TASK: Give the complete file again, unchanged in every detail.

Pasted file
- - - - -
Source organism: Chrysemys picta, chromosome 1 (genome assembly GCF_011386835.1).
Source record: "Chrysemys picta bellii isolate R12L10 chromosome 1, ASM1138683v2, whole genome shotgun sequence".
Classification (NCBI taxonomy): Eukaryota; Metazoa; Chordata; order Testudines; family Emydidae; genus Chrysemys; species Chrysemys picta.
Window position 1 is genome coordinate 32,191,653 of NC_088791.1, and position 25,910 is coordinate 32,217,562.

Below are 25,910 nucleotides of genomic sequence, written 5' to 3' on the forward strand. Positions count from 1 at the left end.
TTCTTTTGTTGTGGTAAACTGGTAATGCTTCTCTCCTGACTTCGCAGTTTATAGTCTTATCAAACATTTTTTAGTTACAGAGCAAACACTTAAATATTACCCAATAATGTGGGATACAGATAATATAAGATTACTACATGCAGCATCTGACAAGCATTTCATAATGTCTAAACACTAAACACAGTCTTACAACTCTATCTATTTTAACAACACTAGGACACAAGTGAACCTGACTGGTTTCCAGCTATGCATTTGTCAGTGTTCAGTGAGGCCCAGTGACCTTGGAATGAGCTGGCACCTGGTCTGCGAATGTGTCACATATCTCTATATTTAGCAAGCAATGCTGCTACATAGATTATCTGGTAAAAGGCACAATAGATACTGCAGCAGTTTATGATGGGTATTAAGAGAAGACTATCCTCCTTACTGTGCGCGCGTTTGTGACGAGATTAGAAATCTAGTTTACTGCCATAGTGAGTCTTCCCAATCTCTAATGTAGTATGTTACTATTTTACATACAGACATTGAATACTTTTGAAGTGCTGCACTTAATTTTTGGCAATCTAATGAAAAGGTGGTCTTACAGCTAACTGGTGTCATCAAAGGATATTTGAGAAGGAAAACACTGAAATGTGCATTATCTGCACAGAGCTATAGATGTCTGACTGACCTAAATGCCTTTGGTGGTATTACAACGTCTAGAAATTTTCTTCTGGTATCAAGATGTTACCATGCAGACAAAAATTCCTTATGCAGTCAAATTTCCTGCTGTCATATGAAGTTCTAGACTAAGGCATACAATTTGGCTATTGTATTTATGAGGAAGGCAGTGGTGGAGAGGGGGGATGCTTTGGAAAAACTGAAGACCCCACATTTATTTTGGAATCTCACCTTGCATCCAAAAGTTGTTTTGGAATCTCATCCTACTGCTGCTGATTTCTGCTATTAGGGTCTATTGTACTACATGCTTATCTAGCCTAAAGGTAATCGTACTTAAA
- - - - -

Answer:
Source organism: Chrysemys picta, chromosome 1 (genome assembly GCF_011386835.1).
Source record: "Chrysemys picta bellii isolate R12L10 chromosome 1, ASM1138683v2, whole genome shotgun sequence".
Classification (NCBI taxonomy): Eukaryota; Metazoa; Chordata; order Testudines; family Emydidae; genus Chrysemys; species Chrysemys picta.
Window position 1 is genome coordinate 32,191,653 of NC_088791.1, and position 25,910 is coordinate 32,217,562.

Below are 25,910 nucleotides of genomic sequence, written 5' to 3' on the forward strand. Positions count from 1 at the left end.
TTCTTTTGTTGTGGTAAACTGGTAATGCTTCTCTCCTGACTTCGCAGTTTATAGTCTTATCAAACATTTTTTAGTTACAGAGCAAACACTTAAATATTACCCAATAATGTGGGATACAGATAATATAAGATTACTACATGCAGCATCTGACAAGCATTTCATAATGTCTAAACACTAAACACAGTCTTACAACTCTATCTATTTTAACAACACTAGGACACAAGTGAACCTGACTGGTTTCCAGCTATGCATTTGTCAGTGTTCAGTGAGGCCCAGTGACCTTGGAATGAGCTGGCACCTGGTCTGCGAATGTGTCACATATCTCTATATTTAGCAAGCAATGCTGCTACATAGATTATCTGGTAAAAGGCACAATAGATACTGCAGCAGTTTATGATGGGTATTAAGAGAAGACTATCCTCCTTACTGTGCGCGCGTTTGTGACGAGATTAGAAATCTAGTTTACTGCCATAGTGAGTCTTCCCAATCTCTAATGTAGTATGTTACTATTTTACATACAGACATTGAATACTTTTGAAGTGCTGCACTTAATTTTTGGCAATCTAATGAAAAGGTGGTCTTACAGCTAACTGGTGTCATCAAAGGATATTTGAGAAGGAAAACACTGAAATGTGCATTATCTGCACAGAGCTATAGATGTCTGACTGACCTAAATGCCTTTGGTGGTATTACAACGTCTAGAAATTTTCTTCTGGTATCAAGATGTTACCATGCAGACAAAAATTCCTTATGCAGTCAAATTTCCTGCTGTCATATGAAGTTCTAGACTAAGGCATACAATTTGGCTATTGTATTTATGAGGAAGGCAGTGGTGGAGAGGGGGGATGCTTTGGAAAAACTGAAGACCCCACATTTATTTTGGAATCTCACCTTGCATCCAAAAGTTGTTTTGGAATCTCATCCTACTGCTGCTGATTTCTGCTATTAGGGTCTATTGTACTACATGCTTATCTAGCCTAAAGGTAATCGTACTTAAA